This rallying cry is not limited to racial justice. We hope to strengthen support for other on-campus activism groups that are woven into the Clark fabric that work to combat on-campus ableism, food insecurity, xenophobia, and classism. We want to ensure the Food Insecurity Resistance Movement (FIRM), Access@ClarkU, SeeYou Collective, and International Students Rights Coalition (ISRC) are empowered to receive tangible resources from the university while honoring its roots in student leadership. Clarkies are always challenging convention, and its our duty to stand with them. Throughout our campaign, we prompted students to “Dare To Look Forward” with us. We wanted them to envision a university where students are consulted on major decisions that affect campus life, such as tuition increases and Covid-19 health and safety policies. Our vision is rooted in initiatives that empower students to be more than bodies in a classroom but powerful thought partners.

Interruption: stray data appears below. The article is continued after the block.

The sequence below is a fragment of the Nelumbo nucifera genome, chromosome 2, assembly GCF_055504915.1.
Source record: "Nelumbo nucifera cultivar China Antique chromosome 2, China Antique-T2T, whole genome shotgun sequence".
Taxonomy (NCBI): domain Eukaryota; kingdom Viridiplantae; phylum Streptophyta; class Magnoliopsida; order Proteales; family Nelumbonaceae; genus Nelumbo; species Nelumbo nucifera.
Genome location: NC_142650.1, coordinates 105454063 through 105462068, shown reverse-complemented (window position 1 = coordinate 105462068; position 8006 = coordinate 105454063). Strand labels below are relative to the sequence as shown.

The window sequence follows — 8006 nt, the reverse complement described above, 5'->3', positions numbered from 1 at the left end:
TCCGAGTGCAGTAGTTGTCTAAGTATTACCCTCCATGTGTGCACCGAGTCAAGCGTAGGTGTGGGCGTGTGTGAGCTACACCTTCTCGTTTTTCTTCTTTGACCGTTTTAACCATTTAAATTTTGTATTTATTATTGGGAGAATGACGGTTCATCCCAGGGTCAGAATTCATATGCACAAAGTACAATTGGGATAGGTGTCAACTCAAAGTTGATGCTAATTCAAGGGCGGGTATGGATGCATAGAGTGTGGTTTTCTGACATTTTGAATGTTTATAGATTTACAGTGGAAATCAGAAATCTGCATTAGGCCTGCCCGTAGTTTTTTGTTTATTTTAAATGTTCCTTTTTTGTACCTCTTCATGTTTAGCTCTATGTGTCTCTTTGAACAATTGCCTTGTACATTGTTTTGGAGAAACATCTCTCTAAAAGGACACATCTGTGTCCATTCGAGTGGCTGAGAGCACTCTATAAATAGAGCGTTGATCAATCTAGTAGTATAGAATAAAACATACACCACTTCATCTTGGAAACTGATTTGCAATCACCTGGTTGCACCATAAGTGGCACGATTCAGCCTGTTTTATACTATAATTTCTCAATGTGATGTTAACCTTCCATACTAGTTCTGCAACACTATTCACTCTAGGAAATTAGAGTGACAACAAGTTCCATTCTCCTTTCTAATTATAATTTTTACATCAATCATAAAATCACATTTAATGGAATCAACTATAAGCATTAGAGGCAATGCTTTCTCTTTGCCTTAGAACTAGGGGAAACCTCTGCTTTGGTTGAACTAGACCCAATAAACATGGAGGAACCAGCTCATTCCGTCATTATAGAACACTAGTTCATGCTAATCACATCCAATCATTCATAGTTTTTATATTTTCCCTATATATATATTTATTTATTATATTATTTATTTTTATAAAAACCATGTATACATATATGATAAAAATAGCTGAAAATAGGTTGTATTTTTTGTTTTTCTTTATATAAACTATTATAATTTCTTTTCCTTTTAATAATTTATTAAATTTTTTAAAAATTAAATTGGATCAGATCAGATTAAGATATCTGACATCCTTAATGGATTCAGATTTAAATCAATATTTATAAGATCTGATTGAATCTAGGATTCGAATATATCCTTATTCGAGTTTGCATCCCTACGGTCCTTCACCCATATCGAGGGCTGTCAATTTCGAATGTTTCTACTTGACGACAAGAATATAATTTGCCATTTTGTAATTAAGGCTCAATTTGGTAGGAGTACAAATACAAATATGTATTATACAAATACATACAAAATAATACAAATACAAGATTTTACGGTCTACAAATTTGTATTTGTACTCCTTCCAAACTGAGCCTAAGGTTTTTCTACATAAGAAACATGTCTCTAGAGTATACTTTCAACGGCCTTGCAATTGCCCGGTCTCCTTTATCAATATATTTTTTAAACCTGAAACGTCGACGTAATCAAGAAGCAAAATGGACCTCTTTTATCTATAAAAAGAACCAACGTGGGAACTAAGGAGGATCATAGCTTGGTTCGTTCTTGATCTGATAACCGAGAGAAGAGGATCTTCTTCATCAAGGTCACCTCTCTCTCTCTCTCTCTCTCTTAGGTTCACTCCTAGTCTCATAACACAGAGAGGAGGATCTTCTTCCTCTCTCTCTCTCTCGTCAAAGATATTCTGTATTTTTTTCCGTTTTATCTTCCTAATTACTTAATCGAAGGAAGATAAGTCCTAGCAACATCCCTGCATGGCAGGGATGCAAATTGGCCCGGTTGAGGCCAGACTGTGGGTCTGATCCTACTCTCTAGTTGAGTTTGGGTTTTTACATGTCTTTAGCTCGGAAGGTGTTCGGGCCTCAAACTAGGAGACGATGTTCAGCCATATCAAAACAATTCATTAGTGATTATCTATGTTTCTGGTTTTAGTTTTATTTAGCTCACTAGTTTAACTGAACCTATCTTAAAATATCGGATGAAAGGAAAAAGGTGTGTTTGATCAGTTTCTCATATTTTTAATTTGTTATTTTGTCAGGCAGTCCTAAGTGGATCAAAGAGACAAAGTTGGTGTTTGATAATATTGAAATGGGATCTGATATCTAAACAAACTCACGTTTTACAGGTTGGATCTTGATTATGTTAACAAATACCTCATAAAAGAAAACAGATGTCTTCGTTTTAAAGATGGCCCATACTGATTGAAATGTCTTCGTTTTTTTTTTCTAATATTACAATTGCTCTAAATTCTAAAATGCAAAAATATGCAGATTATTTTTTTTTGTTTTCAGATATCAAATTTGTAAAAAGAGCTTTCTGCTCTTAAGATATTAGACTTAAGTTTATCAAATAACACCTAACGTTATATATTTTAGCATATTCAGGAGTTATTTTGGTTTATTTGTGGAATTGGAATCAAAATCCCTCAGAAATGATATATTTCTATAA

How is your SGA administration/school currently working on attending to the mental health of students?
Holistic student wellness has come to the forefront of student needs and now that we have just wrapped up our fall general elections within the student council, we are excited to launch our class, hall, and identity based representatives to work with university offices to advance mental health resources for our undergraduate community. Since the pandemic, the office of Identity, Student Engagement, and Access has worked incredibly hard to cultivate resources for students to gain access to on campus and off campus counselors, address issues such as imposter syndrome and trauma based support, and launch student leaders to become peer workers. Student mental health took center stage last year as some of our representatives and executive board created an initiative to reform our Title IX office and reinstate wellness days into our academic calendar!